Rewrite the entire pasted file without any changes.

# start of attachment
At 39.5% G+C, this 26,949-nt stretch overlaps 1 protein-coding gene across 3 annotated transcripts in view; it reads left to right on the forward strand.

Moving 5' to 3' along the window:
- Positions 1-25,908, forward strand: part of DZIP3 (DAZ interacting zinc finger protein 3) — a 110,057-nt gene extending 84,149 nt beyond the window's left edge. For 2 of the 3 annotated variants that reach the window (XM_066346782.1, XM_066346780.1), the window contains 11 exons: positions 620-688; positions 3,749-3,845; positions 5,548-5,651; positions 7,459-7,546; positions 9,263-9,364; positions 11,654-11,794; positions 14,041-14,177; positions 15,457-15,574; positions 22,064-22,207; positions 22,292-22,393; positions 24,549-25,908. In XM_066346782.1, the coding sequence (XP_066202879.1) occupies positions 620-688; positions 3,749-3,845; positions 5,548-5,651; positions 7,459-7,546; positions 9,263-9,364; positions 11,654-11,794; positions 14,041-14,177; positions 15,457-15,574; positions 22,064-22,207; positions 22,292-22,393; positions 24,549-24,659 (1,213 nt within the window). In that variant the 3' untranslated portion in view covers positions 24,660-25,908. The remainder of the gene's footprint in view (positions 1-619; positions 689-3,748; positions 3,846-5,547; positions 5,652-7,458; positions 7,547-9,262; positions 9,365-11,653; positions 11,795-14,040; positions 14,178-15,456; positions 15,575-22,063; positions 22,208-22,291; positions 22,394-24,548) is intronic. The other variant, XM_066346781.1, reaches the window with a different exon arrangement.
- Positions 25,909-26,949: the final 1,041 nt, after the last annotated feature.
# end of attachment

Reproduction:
At 39.5% G+C, this 26,949-nt stretch overlaps 1 protein-coding gene across 3 annotated transcripts in view; it reads left to right on the forward strand.

Moving 5' to 3' along the window:
- Positions 1-25,908, forward strand: part of DZIP3 (DAZ interacting zinc finger protein 3) — a 110,057-nt gene extending 84,149 nt beyond the window's left edge. For 2 of the 3 annotated variants that reach the window (XM_066346782.1, XM_066346780.1), the window contains 11 exons: positions 620-688; positions 3,749-3,845; positions 5,548-5,651; positions 7,459-7,546; positions 9,263-9,364; positions 11,654-11,794; positions 14,041-14,177; positions 15,457-15,574; positions 22,064-22,207; positions 22,292-22,393; positions 24,549-25,908. In XM_066346782.1, the coding sequence (XP_066202879.1) occupies positions 620-688; positions 3,749-3,845; positions 5,548-5,651; positions 7,459-7,546; positions 9,263-9,364; positions 11,654-11,794; positions 14,041-14,177; positions 15,457-15,574; positions 22,064-22,207; positions 22,292-22,393; positions 24,549-24,659 (1,213 nt within the window). In that variant the 3' untranslated portion in view covers positions 24,660-25,908. The remainder of the gene's footprint in view (positions 1-619; positions 689-3,748; positions 3,846-5,547; positions 5,652-7,458; positions 7,547-9,262; positions 9,365-11,653; positions 11,795-14,040; positions 14,178-15,456; positions 15,575-22,063; positions 22,208-22,291; positions 22,394-24,548) is intronic. The other variant, XM_066346781.1, reaches the window with a different exon arrangement.
- Positions 25,909-26,949: the final 1,041 nt, after the last annotated feature.